BOSTON -- If the Boston Bruins go on to win their second championship in three years, there's no doubt how Game 2 of the Stanley Cup Final will be remembered.
It'll be called the "Yippee Paille" game.
Unheralded Bruins forward Daniel Paille scored the game-winning goal with 13:48 elapsed in overtime Saturday in a 2-1 win over the Chicago Blackhawks at United Center. He earlier had set up Chris Kelly's game-tying goal in the second period with a wraparound shot that deflected off Blackhawks goaltender Corey Crawford to Kelly in the slot for a tap-in.
In his previous 63 NHL postseason games, Paille had never scored in overtime. So he was still relishing the occasion long after the Bruins evened the series and traveled back to Boston, where they will host Game 3 on Monday (8 p.m. ET; NBCSN, CBC, RDS).
"Obviously, personally, it feels great to score the overtime goal," he said Sunday on the team's off day at TD Garden. "And I think we're a bit relieved that after that slow start we were able to accomplish a split and coming back here for a good series.
"After a win, I'm always excited," Paille continued when asked about resting postgame. "So it was just a bonus that I happened to score it. Of course, I was just trying to replay it over and over and watch it a little bit, and I just got excited. Now I got to reflect on it and now I'm ready to move on and play a better Game 3 [Monday]."
Heading into Game 3, it looks like Paille might've finally found a couple new linemates. Ever since Gregory Campbell was knocked out of the playoffs with a broken leg in Game 3 of the Eastern Conference Final, Bruins coach Claude Julien has struggled to find the right mix for his bottom six. Campbell had combined with Paille and Shawn Thornton on one of the best fourth lines in the entire League the past several seasons.
The Bruins started Game 2 with Paille, Kelly and Shawn Thornton on one line and Tyler Seguin on a line with Rich Peverley and Kaspars Daugavins. After his team was outshot by Chicago, 19-4, in the first period, Julien switched Thornton and Seguin to create a line of speedsters in Paille, Kelly and Seguin.
The move paid off handsomely.
"I think it was mostly about, you know, about finding a spark somewhere," Julien said. "It was a 1-0 game. We just didn't seem to generate much offense. With Gregory Campbell out, our fourth line kind of lost its identity, the so-called Merlot Line. I'm trying to find something here that will give us some spark. Those three guys together seemed to blend in well. Thankful for that. They scored both goals to help us win the hockey game."
Paille said he thought the speed of his new line was able to create more turnovers by pressuring Chicago's puck carriers. It was also important for Paille not to change his approach to the game despite playing on a line with a player who scored 20 goals last season (Kelly) and a guy who scored 16 goals in the shortened 2013 season (Seguin).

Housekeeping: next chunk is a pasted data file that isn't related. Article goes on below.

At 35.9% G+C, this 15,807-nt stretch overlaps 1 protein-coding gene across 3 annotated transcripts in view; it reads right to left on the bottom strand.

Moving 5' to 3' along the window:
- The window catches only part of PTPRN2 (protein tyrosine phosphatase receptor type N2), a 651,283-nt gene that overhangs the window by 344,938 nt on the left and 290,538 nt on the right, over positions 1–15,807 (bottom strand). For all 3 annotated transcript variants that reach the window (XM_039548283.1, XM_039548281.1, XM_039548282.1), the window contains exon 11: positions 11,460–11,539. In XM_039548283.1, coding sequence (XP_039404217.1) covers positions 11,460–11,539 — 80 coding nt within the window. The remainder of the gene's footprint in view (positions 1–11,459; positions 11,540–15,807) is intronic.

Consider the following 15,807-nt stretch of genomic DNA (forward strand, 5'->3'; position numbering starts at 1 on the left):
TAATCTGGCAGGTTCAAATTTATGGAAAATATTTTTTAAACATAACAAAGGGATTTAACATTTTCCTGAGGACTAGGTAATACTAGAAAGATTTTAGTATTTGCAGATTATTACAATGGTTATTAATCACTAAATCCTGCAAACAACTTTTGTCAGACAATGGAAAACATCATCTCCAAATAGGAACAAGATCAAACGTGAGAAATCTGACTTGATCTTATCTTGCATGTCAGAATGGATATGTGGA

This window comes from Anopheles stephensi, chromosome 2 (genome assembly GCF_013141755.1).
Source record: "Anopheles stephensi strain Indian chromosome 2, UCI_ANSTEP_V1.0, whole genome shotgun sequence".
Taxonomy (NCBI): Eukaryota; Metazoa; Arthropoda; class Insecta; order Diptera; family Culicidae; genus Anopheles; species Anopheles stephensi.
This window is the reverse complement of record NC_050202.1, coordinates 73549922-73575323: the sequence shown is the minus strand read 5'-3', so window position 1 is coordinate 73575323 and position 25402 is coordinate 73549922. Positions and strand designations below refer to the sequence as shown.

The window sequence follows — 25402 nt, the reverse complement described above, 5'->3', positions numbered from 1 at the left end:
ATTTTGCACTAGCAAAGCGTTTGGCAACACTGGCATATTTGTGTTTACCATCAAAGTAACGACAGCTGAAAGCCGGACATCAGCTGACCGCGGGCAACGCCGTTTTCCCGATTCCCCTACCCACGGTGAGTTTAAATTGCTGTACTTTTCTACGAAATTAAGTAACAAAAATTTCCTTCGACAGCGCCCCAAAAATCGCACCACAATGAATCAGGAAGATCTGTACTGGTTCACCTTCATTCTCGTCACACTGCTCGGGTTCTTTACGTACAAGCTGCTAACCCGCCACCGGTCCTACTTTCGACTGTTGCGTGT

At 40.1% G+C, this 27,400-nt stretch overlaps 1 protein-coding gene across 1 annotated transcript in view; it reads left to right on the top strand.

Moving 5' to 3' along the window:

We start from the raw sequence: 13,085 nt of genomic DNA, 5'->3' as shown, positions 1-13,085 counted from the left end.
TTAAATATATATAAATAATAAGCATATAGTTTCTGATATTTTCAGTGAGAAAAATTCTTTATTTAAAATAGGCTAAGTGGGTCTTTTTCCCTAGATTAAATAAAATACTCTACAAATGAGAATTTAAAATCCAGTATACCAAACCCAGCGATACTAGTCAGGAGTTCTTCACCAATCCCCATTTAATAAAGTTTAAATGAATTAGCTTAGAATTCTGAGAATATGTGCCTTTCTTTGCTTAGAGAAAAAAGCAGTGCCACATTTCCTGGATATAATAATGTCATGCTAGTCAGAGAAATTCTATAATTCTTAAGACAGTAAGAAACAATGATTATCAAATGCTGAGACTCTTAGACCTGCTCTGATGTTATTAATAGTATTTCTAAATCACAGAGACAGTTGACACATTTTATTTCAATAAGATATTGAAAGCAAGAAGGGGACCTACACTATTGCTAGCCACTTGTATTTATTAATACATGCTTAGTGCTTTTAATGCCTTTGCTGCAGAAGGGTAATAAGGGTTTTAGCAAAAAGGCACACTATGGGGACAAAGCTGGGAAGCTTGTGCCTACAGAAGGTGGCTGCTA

"When line changes are made, for us as players, you try not to do too much," Paille said. "You want to just stay with what you're capable of doing. Thankfully we were able to accomplish that [Saturday] night."
A 2002 first-round pick of the Buffalo Sabres, Paille was once a prolific scorer. He averaged 29 goals a year for Guelph of the Ontario Hockey League, and then made a splash in his first full NHL season with the Sabres, as he scored 19 goals. After that season, the Sabres decided to cast him in a checking role. The Bruins mostly have kept Paille in that mode.
But during the Bruins' run to the 2011 Stanley Cup championship, Paille came through with more than just grit and energy. In 25 playoff games, he scored three goals after he lit the lamp six times in the regular season.
If 2011-12 was a down year for Paille, who scored nine goals in 69 games, then the 2013 season was a major bounce-back campaign. This season, he produced at closer to his 2007-08 pace with 10 goals in 46 games. In addition to continuing as a major part of Boston's solid penalty kill, Paille played up and down the lineup to make up for injuries and thrived with several combinations.
He's barely slowed down in the postseason. Two of his three goals have been game-winners, which equals his total for the past 246 regular-season games. Even with all his success, Paille isn't changing his mentality.
"I think I don't necessarily consider myself a scorer," Paille said. "I'm just trying to do the best I can and get the scoring opportunities that I usually create, like [Saturday] night. It's just nice that they can go in."
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